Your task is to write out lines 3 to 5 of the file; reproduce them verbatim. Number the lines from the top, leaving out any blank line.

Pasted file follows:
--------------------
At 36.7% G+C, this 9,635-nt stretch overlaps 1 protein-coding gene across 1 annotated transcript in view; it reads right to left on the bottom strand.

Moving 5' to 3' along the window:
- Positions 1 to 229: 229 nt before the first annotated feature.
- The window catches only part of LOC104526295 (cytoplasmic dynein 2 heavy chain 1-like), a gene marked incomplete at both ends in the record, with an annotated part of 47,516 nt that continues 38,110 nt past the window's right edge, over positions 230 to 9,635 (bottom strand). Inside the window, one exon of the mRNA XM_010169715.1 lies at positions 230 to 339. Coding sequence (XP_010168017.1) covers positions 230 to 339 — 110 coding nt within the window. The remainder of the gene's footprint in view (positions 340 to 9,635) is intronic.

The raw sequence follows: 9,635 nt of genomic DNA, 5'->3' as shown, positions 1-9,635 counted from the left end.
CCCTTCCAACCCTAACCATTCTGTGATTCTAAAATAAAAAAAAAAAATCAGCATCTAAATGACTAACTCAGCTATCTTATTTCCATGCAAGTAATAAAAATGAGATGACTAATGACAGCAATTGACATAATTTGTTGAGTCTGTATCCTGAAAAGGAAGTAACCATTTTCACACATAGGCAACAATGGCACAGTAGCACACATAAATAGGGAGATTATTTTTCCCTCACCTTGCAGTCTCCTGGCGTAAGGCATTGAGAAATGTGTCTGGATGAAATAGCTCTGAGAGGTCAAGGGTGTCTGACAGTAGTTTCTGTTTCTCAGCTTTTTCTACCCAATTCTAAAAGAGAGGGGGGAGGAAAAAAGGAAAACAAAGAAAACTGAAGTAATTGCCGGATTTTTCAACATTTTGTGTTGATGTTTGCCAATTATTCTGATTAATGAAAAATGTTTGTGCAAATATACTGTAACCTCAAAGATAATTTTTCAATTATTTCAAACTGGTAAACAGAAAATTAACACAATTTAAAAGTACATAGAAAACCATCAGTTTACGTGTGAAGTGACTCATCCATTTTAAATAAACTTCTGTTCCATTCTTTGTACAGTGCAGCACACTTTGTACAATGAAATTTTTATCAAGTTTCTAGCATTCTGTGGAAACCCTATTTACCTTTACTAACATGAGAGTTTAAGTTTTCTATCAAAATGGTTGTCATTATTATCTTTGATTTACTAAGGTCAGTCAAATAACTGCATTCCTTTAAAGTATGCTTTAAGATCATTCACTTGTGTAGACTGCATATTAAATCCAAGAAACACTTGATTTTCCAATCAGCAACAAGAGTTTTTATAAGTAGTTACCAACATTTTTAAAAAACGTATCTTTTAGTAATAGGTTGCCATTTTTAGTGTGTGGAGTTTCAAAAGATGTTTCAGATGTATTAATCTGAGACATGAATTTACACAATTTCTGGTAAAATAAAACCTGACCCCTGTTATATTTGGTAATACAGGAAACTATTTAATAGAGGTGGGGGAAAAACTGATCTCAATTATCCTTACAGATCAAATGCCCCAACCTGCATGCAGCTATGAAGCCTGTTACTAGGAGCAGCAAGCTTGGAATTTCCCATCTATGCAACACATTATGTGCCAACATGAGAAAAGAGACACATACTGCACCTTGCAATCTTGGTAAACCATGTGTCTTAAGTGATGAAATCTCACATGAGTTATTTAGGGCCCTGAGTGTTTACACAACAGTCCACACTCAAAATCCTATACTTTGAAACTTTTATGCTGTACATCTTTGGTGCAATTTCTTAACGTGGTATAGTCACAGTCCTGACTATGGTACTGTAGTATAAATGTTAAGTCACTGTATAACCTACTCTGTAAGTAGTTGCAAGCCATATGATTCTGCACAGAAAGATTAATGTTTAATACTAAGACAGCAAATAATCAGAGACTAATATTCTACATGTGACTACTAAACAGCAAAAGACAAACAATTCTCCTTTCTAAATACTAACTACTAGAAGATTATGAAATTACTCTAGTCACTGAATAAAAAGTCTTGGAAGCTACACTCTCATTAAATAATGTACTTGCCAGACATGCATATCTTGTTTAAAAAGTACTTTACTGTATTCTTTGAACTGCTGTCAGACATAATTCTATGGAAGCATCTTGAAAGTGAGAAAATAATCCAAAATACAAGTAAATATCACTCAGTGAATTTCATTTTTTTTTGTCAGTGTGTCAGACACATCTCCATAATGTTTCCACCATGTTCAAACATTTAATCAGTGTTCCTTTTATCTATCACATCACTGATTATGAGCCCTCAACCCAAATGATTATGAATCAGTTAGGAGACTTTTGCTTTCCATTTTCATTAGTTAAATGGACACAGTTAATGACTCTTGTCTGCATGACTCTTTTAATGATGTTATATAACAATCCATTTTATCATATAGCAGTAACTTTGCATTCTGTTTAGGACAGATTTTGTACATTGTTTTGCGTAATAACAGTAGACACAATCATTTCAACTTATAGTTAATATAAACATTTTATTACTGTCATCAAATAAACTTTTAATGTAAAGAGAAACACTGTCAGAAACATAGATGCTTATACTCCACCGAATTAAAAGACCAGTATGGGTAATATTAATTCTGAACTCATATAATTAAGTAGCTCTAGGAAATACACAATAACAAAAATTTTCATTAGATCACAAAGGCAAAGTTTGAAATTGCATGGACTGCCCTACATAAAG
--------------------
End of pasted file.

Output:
- Positions 1 to 229: 229 nt before the first annotated feature.
- The window catches only part of LOC104526295 (cytoplasmic dynein 2 heavy chain 1-like), a gene marked incomplete at both ends in the record, with an annotated part of 47,516 nt that continues 38,110 nt past the window's right edge, over positions 230 to 9,635 (bottom strand). Inside the window, one exon of the mRNA XM_010169715.1 lies at positions 230 to 339. Coding sequence (XP_010168017.1) covers positions 230 to 339 — 110 coding nt within the window. The remainder of the gene's footprint in view (positions 340 to 9,635) is intronic.

The raw sequence follows: 9,635 nt of genomic DNA, 5'->3' as shown, positions 1-9,635 counted from the left end.